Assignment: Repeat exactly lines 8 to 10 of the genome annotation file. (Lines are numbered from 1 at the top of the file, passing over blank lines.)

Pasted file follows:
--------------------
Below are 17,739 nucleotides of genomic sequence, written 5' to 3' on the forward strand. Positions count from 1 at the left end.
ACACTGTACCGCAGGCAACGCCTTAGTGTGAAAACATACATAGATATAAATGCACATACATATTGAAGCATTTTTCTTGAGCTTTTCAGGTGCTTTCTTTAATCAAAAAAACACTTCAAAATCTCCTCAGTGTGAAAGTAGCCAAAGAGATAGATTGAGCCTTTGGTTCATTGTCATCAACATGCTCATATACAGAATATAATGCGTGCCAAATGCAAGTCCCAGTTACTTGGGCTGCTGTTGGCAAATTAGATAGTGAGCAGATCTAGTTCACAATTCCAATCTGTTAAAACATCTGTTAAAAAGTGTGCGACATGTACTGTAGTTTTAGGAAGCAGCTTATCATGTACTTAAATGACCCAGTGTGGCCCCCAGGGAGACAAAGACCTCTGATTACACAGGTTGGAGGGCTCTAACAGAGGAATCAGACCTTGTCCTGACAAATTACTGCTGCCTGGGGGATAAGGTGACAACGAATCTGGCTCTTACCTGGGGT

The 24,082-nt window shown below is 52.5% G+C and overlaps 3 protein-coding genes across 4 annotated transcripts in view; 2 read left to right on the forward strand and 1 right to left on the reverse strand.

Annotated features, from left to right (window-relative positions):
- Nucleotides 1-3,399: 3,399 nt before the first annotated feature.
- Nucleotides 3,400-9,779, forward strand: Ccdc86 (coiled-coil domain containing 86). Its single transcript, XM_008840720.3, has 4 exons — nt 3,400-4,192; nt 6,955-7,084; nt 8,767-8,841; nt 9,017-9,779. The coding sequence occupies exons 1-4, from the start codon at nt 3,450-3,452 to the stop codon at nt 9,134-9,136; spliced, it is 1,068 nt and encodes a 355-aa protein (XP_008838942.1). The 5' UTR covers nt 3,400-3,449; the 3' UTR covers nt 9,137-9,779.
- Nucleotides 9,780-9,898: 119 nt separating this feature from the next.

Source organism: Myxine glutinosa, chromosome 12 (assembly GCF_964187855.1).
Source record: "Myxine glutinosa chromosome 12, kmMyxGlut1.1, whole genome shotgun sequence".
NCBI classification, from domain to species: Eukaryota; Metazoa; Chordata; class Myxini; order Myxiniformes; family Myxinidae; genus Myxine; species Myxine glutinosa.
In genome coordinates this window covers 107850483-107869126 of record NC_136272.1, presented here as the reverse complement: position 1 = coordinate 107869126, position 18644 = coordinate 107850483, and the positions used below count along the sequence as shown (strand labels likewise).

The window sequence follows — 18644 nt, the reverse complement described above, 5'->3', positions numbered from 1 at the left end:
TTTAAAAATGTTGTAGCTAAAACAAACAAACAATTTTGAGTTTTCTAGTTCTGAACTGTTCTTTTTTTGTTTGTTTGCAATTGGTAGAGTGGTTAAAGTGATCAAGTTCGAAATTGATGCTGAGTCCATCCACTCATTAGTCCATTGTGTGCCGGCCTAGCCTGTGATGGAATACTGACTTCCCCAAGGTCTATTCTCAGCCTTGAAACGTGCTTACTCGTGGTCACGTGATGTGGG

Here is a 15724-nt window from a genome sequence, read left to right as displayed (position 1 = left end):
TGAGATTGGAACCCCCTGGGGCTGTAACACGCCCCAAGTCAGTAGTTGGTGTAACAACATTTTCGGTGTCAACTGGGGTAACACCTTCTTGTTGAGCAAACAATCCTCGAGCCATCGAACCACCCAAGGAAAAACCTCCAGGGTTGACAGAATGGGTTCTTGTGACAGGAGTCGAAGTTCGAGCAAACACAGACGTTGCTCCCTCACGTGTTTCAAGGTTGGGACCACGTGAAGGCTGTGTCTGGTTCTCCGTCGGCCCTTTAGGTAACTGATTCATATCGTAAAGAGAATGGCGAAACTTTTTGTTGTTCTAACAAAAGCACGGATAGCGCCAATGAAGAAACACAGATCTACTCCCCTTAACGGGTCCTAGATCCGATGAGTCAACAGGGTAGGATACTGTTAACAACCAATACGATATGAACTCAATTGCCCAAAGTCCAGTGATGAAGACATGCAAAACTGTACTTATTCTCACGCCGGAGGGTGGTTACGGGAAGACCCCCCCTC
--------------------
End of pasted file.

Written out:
Source organism: Myxine glutinosa, chromosome 12 (assembly GCF_964187855.1).
Source record: "Myxine glutinosa chromosome 12, kmMyxGlut1.1, whole genome shotgun sequence".
NCBI classification, from domain to species: Eukaryota; Metazoa; Chordata; class Myxini; order Myxiniformes; family Myxinidae; genus Myxine; species Myxine glutinosa.